Coverage: The U.S.-China trade war begins to impact companies
Tariffs levied by the United States and China against specific goods and industries began to have an effect on companies this weekend as the business media scrambled to assess the impact of the trade war.
Avery Anapol of The Hill examined the impact on soybean farmers:
The American Soybean Association (ASA) said in a statement that soybean farmers “rely heavily” on exports to China, and said that they lobbied Trump to reconsider the tariffs.
John Heisdorffer, an Iowa soybean farmer and president of the ASA, warned of the impact of the tariffs on farmers.“Soybeans are the top agriculture export for the United States, and China is the top market for purchasing those exports,” Heisdorffer said in the statement. “The math is simple. You tax soybean exports at 25-percent, and you have serious damage to U.S. farmers.”
Soybeans are among the U.S. products, along with orange juice, whiskey, electric cars and others, that are threatened by retaliatory tariffs from China.
The tariffs came in response to Trump’s 25 percent tariffs on $34 billion in Chinese imports, which went into effect Friday. Trump has been critical of China on trade, and his tariffs have prompted China to accuse him of starting “the biggest trade war in economic history.”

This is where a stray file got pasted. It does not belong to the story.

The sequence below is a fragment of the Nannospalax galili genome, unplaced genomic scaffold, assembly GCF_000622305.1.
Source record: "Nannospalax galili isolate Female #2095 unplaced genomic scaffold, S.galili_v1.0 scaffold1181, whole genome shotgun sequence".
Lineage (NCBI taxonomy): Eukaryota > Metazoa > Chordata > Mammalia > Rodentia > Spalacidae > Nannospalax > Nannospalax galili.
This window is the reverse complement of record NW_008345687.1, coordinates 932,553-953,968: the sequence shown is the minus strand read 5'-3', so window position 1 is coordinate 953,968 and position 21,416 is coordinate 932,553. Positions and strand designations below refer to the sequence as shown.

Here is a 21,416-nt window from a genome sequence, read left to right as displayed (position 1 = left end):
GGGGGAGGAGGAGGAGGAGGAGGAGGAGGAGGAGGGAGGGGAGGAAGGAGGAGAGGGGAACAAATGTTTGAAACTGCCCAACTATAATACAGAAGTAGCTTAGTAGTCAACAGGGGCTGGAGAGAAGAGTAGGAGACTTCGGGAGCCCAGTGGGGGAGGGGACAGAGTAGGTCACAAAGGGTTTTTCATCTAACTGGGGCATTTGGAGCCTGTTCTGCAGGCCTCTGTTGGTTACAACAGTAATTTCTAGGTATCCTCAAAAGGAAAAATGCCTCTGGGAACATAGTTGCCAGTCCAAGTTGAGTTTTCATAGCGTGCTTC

Michelle Toh of CNNMoney.com reported that more than 1,300 products are being affected:
The cost of the new tariffs can be found in the roughly 1,300 individual products that have suddenly become more expensive.
The additional taxes will ripple through supply chains, forcing companies in both countries to decide whether to take a financial hit themselves or pass it along to consumers. If demand drops, jobs will be in jeopardy.
Here are some of the goods in the firing line.
US goods hit by Chinese tariffs
— Frozen beef
— Fresh or cold pork
— Dried, smoked or salted pork belly
— Frozen chicken nuggets
— Frozen whole duck
Fruit and vegetables
— Farming potatoes
Raymond Zhong of The New York Times reported that some Chinese consumers are worried:
Other shoppers sounded warier. Fresh American beef and other high-end imports — goods that are likely to become more expensive as more tariffs are imposed — lined the shelves.
“High-quality fresh food is already quite expensive, and with tariffs, prices will go up even further,” said Wan Yang, a 27-year-old seafood dealer who imports black cod and king crab from Alaska.
Health and hygiene concerns have led China’s increasingly well-off shoppers to prefer food imported from the United States or elsewhere.
“We buy imported goods because we feel they are safer to eat,” said Mike Zheng, 30, who was browsing the aisles with his 2-year-old son. “If there were domestic substitutes, then tariffs would be O.K. But domestic